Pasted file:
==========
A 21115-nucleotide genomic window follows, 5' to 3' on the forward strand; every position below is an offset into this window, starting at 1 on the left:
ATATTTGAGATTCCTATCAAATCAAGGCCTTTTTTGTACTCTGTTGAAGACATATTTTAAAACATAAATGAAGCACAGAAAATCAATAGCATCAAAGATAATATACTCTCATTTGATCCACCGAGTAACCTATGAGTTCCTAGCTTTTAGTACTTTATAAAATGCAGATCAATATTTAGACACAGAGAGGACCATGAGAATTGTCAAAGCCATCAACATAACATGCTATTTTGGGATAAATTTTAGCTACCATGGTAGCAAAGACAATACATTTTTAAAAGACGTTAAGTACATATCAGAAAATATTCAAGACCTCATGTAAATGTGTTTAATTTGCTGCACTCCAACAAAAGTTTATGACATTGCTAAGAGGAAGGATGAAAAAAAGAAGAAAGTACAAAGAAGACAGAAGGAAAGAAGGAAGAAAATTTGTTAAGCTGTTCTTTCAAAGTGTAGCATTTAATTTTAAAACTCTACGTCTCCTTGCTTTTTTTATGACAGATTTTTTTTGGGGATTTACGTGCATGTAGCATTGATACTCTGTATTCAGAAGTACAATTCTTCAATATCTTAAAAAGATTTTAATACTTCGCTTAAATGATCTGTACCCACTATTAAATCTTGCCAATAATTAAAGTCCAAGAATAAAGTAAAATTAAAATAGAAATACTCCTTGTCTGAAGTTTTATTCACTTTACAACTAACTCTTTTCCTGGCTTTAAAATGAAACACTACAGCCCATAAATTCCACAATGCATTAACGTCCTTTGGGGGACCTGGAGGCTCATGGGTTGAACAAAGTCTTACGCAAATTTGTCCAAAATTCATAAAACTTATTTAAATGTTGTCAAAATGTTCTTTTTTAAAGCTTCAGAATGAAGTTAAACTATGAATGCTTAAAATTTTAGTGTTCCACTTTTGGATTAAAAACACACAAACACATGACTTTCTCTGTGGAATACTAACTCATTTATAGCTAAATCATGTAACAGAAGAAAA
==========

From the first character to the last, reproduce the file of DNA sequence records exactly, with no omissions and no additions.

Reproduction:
A 21115-nucleotide genomic window follows, 5' to 3' on the forward strand; every position below is an offset into this window, starting at 1 on the left:
ATATTTGAGATTCCTATCAAATCAAGGCCTTTTTTGTACTCTGTTGAAGACATATTTTAAAACATAAATGAAGCACAGAAAATCAATAGCATCAAAGATAATATACTCTCATTTGATCCACCGAGTAACCTATGAGTTCCTAGCTTTTAGTACTTTATAAAATGCAGATCAATATTTAGACACAGAGAGGACCATGAGAATTGTCAAAGCCATCAACATAACATGCTATTTTGGGATAAATTTTAGCTACCATGGTAGCAAAGACAATACATTTTTAAAAGACGTTAAGTACATATCAGAAAATATTCAAGACCTCATGTAAATGTGTTTAATTTGCTGCACTCCAACAAAAGTTTATGACATTGCTAAGAGGAAGGATGAAAAAAAGAAGAAAGTACAAAGAAGACAGAAGGAAAGAAGGAAGAAAATTTGTTAAGCTGTTCTTTCAAAGTGTAGCATTTAATTTTAAAACTCTACGTCTCCTTGCTTTTTTTATGACAGATTTTTTTTGGGGATTTACGTGCATGTAGCATTGATACTCTGTATTCAGAAGTACAATTCTTCAATATCTTAAAAAGATTTTAATACTTCGCTTAAATGATCTGTACCCACTATTAAATCTTGCCAATAATTAAAGTCCAAGAATAAAGTAAAATTAAAATAGAAATACTCCTTGTCTGAAGTTTTATTCACTTTACAACTAACTCTTTTCCTGGCTTTAAAATGAAACACTACAGCCCATAAATTCCACAATGCATTAACGTCCTTTGGGGGACCTGGAGGCTCATGGGTTGAACAAAGTCTTACGCAAATTTGTCCAAAATTCATAAAACTTATTTAAATGTTGTCAAAATGTTCTTTTTTAAAGCTTCAGAATGAAGTTAAACTATGAATGCTTAAAATTTTAGTGTTCCACTTTTGGATTAAAAACACACAAACACATGACTTTCTCTGTGGAATACTAACTCATTTATAGCTAAATCATGTAACAGAAGAAAA